The cost of school uniforms is leaving hundreds of thousands of children at risk of bullying and embarrassment because they are sent to school in ill-fitting clothes or sent home for not having the correct kit, a children’s charity has warned.
The Children’s Society added that parents are paying hundreds of pounds for school uniforms, with many poor families ending up in debt or forced to cut back on basic essentials to pay for items.
Current school policies risk dividing pupils into the “haves and have-nots”, leaving those without the right kit at risk of bullying, according to the charity’s research.
The findings, based on a poll of around 1,000 parents, found that 95 per cent of mothers and fathers think school uniform costs are “unreasonable”.
An analysis by the charity suggests that nearly 800,000 pupils go to school in poorly fitting uniforms because their parents cannot afford to keep buying new items, while a further 400,000 have been sent home for wearing “incorrect” clothes. Around a quarter of a million children are said to have had their school chosen for them based on the cost of its uniform.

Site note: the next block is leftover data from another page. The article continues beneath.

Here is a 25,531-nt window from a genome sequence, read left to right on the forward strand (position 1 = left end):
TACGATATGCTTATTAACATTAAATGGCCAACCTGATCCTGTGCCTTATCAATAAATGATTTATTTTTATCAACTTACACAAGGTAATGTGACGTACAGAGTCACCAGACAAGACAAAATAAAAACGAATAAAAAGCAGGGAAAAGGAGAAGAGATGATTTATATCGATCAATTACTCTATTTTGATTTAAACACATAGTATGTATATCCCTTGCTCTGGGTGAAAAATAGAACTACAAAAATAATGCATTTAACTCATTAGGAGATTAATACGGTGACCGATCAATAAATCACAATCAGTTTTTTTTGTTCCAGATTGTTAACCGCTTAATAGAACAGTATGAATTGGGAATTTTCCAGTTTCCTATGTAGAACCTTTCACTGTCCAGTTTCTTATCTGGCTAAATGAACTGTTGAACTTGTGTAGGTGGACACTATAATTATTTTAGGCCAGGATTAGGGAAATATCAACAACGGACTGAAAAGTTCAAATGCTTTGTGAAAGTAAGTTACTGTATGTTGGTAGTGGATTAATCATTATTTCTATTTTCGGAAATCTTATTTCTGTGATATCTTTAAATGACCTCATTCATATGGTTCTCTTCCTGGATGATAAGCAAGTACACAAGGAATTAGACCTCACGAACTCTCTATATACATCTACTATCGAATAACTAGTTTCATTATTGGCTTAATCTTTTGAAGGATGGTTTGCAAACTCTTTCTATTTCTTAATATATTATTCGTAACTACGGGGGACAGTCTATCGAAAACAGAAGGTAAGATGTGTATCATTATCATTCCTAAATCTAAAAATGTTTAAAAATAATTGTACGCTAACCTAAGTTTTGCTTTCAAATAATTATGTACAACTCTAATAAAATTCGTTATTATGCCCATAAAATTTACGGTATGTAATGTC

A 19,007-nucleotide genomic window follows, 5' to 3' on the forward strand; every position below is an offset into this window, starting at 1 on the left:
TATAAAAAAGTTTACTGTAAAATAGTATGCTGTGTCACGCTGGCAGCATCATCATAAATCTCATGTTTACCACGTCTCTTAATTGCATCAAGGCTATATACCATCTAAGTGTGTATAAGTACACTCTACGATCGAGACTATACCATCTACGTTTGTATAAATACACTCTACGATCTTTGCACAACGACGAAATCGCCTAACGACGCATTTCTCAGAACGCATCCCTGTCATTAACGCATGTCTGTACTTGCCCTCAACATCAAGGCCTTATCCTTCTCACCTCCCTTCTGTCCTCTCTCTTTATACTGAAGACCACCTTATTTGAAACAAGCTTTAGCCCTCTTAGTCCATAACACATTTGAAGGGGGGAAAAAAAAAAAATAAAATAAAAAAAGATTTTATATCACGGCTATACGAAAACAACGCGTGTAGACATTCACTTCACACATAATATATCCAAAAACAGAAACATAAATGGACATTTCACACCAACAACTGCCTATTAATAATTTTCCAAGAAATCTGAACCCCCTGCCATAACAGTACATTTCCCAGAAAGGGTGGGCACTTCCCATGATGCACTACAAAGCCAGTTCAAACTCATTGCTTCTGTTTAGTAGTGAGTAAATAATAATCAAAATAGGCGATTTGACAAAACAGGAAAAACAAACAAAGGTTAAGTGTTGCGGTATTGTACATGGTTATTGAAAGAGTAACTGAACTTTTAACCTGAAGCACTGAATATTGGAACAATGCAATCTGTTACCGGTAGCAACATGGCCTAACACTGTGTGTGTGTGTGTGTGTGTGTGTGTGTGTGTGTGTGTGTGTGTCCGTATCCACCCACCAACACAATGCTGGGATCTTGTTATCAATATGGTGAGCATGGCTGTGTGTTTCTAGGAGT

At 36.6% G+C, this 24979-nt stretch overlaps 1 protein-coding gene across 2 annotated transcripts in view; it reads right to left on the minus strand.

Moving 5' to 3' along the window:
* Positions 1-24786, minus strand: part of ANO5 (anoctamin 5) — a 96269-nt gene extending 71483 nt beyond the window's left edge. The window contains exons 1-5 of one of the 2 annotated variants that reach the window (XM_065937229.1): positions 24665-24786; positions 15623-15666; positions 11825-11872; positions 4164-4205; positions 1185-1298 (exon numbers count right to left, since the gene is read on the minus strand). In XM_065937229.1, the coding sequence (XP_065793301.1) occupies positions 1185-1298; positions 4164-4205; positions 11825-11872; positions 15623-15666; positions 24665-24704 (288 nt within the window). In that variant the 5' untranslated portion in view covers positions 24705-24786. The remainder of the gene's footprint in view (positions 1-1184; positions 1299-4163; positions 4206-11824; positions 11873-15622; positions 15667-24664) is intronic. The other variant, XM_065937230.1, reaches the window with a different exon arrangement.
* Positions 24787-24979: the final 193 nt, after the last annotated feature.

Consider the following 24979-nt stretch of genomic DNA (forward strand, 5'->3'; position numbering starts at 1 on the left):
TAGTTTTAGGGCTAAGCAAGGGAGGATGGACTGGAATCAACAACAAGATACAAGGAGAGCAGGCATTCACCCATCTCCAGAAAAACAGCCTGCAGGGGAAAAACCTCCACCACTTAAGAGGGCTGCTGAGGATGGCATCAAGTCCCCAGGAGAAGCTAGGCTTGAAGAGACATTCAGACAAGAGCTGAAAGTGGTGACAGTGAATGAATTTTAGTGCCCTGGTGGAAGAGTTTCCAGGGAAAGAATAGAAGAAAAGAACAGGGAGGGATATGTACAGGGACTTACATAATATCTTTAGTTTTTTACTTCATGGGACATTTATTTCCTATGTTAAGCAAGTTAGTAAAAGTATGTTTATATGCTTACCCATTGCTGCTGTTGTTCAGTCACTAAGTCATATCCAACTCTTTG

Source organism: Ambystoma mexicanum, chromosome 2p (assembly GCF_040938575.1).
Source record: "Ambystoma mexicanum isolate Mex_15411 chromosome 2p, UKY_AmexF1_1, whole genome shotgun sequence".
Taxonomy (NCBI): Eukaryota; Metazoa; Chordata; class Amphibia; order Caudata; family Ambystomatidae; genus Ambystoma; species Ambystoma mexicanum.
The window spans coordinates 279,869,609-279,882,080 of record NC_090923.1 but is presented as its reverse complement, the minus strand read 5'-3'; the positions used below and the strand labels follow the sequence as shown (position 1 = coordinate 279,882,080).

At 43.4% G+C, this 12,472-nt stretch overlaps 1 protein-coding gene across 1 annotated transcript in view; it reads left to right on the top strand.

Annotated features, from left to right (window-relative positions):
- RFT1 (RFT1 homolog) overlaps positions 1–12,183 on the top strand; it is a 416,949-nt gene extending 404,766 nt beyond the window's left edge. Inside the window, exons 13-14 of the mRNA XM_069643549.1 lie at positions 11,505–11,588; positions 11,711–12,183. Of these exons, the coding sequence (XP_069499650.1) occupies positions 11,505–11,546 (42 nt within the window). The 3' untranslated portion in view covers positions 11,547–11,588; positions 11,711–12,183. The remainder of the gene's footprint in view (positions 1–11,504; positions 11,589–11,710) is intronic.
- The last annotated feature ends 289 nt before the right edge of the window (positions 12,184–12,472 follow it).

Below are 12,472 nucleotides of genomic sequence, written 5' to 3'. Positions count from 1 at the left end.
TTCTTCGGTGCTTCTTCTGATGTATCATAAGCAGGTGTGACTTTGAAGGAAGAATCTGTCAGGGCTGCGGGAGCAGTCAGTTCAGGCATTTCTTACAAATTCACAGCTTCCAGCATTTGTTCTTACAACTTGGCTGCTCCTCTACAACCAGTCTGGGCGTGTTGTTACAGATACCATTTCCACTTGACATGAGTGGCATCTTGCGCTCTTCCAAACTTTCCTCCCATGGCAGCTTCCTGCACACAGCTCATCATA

On average, families with school-age children spend £316 a year on items for a child at a state secondary and £251 annually on average for a child at a state primary. Shoes were the most expensive item at £56 on average for secondary-school children and £53 for primary-age pupils, followed by coats and bags (£55 for secondary and £44 for primary).
Blazers cost parents with secondary-school children £42 on average, and £32 for primary-school children.
One parent said: “My oldest daughter, they sent her home and said she wasn’t allowed to come back until she had the correct shoes. So then I had to write a letter to say that we’ll be able to get some in a week or so, I didn’t have any money.”
Another told researchers: “School uniform is a constant source of anxiety. I go without so my children can always have what is needed.”
“In many cases, parents have to cut back on other essentials in order to afford uniform costs,” the report found. “More than one million children live in families that have cut back spending on food or other basic essentials as a result of the cost of school uniforms. More than half a million are... [in] debt as a result of uniform costs.”
One of the key reasons for high uniform spending are policies that force parents to buy items from specialist shops. Families who had to shop in a specific place saw costs pushed up by £48 on average for secondary-school children and £93 for primary pupils.
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